Sucked I had to go back to the rubbish. But still, i could blame my absence on a furthered education.

Seriously dude. Falcons are the bommmbbbb. I've been welcomed back with whomever might like the bird to check on the 'bonding'. I cant wait to meet them again!

Nom Nom


Cove, Queenstown, Cobh

So after a ridiculous Saturday spent doing far too little for people who still have the function of their legs (thanks Ireland weather... again!), plans were made on Sunday morning to make an effort and head out of the City. Cobh was one of the nearby attractions that has been hanging out on our list of things to do for ages. The weather was looking pretty so-so in the morning so there was pretty low expectations that we'd get away without spending most of the time inside.
First stop, the Cork Coffee Company for a morning cuppa on the way to the train station. The mid-day train was pack-o-rama with tourists and day-trippers like ourselves but we still managed to get a seat, and plenty of the travellers were heading to Fota wildlife park. The train trip was fun, quick and fairly cheap compared to taking the Bus to nearby towns, quite a breath of fresh air to be able to travel without feeling gouged for once.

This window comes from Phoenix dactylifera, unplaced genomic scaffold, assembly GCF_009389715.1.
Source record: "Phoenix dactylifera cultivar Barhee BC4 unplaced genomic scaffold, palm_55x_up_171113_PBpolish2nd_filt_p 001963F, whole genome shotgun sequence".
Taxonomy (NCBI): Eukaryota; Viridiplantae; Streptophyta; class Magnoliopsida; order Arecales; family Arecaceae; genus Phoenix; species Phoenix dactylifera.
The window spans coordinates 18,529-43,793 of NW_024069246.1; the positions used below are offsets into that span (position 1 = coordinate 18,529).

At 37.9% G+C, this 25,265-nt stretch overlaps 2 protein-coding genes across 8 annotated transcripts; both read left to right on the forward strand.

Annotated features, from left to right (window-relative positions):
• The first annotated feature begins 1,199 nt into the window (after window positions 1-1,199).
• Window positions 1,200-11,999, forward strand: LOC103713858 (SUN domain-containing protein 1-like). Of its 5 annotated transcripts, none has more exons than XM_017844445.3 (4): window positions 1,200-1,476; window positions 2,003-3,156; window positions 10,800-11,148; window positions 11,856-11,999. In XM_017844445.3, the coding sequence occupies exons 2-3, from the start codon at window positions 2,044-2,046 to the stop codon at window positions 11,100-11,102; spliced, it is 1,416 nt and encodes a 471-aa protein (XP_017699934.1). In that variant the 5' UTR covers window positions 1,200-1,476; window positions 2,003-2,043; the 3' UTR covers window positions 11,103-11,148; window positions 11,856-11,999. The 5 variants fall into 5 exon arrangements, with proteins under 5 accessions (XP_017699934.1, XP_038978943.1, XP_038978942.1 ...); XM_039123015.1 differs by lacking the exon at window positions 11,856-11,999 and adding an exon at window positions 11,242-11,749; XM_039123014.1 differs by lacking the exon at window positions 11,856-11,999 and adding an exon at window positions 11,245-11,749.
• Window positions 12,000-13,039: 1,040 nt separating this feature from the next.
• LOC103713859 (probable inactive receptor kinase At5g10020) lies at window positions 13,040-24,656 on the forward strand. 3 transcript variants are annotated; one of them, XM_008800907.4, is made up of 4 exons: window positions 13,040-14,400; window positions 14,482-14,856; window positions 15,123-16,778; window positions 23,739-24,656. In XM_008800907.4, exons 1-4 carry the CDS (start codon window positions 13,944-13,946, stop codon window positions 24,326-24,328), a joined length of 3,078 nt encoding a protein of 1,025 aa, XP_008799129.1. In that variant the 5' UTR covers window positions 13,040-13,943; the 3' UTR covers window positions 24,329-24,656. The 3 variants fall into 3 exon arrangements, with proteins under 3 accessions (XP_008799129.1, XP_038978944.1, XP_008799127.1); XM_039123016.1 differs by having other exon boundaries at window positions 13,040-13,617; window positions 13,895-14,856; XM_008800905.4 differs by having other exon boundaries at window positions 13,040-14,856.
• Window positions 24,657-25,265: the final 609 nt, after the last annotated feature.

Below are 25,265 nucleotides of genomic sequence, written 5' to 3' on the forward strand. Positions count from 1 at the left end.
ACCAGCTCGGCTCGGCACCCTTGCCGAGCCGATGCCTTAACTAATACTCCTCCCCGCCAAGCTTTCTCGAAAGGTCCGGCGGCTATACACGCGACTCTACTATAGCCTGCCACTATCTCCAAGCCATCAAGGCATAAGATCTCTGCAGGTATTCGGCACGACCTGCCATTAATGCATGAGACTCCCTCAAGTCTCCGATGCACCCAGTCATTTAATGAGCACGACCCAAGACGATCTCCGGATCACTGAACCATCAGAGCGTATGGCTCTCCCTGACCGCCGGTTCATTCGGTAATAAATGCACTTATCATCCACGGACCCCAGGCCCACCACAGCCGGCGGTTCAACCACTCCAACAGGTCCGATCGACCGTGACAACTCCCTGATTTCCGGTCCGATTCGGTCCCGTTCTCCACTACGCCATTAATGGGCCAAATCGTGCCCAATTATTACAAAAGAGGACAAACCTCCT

Spilling out into Cobh with the rest of the travellers we wandered blindly into the main street which was suprisingly lively with a street market in full swing. It didnt take us long to wander too far into the dead-zone of town though, so we turned back and made a bee-line for St Colmans' Cathedral.

A fairly average Church by Europe standards, but impressive none the less purched on the top of a steep cliff overlooking the town and the harbour. Back to the Mainstreet and we stopped for lunch and a pint at The Quay's. Sarah had the Salmon, I had the Battered Cod. It was fairly soggy for what was described as 'crispy batter' but filled a hole none the less.

Unexpectedly while we enjoying our post-lunch pint the largest Passenger Cruise ship in the world, The Independance of the Seas arrived at the Cobh wharf (an occurance that a little prophetic considering that Cobh was the last port of call for the Titanic). The entire town stopped to watch it swinging into harbour, take photos etc. I wouldn't be suprised if a good number of the people in town that day were there purely to see the big pretty ship in town (certainly the street market was hoping to cash in).

We made a quick dash back to the train station to try and escape the rush of the potential thousands of passengers suddenly swamping the town, but, like amateurs, missed the 2pm Train and had to wait another 2 1/2 hours for the next. We resigned to the fact that we should make an effort to visit the Cobh museam and read their fairly mundane poster-boards on the historic events of Cobh (The Titanic, The Lusitania and the last port of call for emmigrants during the famine). After a bit of wandering and staring with envy at the cabins on the side of the ship with balcony spa-baths, we decided that heading back to the pub for another pint while we wait was the best option to pass the time.